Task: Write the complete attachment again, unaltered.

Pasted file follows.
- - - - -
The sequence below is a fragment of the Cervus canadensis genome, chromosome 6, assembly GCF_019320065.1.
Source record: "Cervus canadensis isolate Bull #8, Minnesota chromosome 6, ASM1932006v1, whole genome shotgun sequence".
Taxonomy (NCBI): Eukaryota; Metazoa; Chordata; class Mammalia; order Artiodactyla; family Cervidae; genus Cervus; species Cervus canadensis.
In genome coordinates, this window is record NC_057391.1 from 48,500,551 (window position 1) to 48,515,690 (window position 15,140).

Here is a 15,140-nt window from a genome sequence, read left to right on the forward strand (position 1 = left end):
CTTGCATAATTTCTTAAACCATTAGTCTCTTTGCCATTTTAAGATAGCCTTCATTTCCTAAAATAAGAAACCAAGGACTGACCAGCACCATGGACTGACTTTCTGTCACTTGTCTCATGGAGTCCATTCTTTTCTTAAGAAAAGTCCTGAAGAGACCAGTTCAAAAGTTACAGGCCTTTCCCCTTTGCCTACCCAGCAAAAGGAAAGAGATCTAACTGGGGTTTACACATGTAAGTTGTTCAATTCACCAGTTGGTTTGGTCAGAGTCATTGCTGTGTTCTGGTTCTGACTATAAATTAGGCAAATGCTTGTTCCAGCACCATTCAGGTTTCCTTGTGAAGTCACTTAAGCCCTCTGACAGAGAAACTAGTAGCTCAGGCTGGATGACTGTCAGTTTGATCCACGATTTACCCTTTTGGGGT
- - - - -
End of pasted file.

The sequence below is a fragment of the Cervus canadensis genome, chromosome 6, assembly GCF_019320065.1.
Source record: "Cervus canadensis isolate Bull #8, Minnesota chromosome 6, ASM1932006v1, whole genome shotgun sequence".
Taxonomy (NCBI): Eukaryota; Metazoa; Chordata; class Mammalia; order Artiodactyla; family Cervidae; genus Cervus; species Cervus canadensis.
In genome coordinates, this window is record NC_057391.1 from 48,500,551 (window position 1) to 48,515,690 (window position 15,140).

Here is a 15,140-nt window from a genome sequence, read left to right on the forward strand (position 1 = left end):
CTTGCATAATTTCTTAAACCATTAGTCTCTTTGCCATTTTAAGATAGCCTTCATTTCCTAAAATAAGAAACCAAGGACTGACCAGCACCATGGACTGACTTTCTGTCACTTGTCTCATGGAGTCCATTCTTTTCTTAAGAAAAGTCCTGAAGAGACCAGTTCAAAAGTTACAGGCCTTTCCCCTTTGCCTACCCAGCAAAAGGAAAGAGATCTAACTGGGGTTTACACATGTAAGTTGTTCAATTCACCAGTTGGTTTGGTCAGAGTCATTGCTGTGTTCTGGTTCTGACTATAAATTAGGCAAATGCTTGTTCCAGCACCATTCAGGTTTCCTTGTGAAGTCACTTAAGCCCTCTGACAGAGAAACTAGTAGCTCAGGCTGGATGACTGTCAGTTTGATCCACGATTTACCCTTTTGGGGT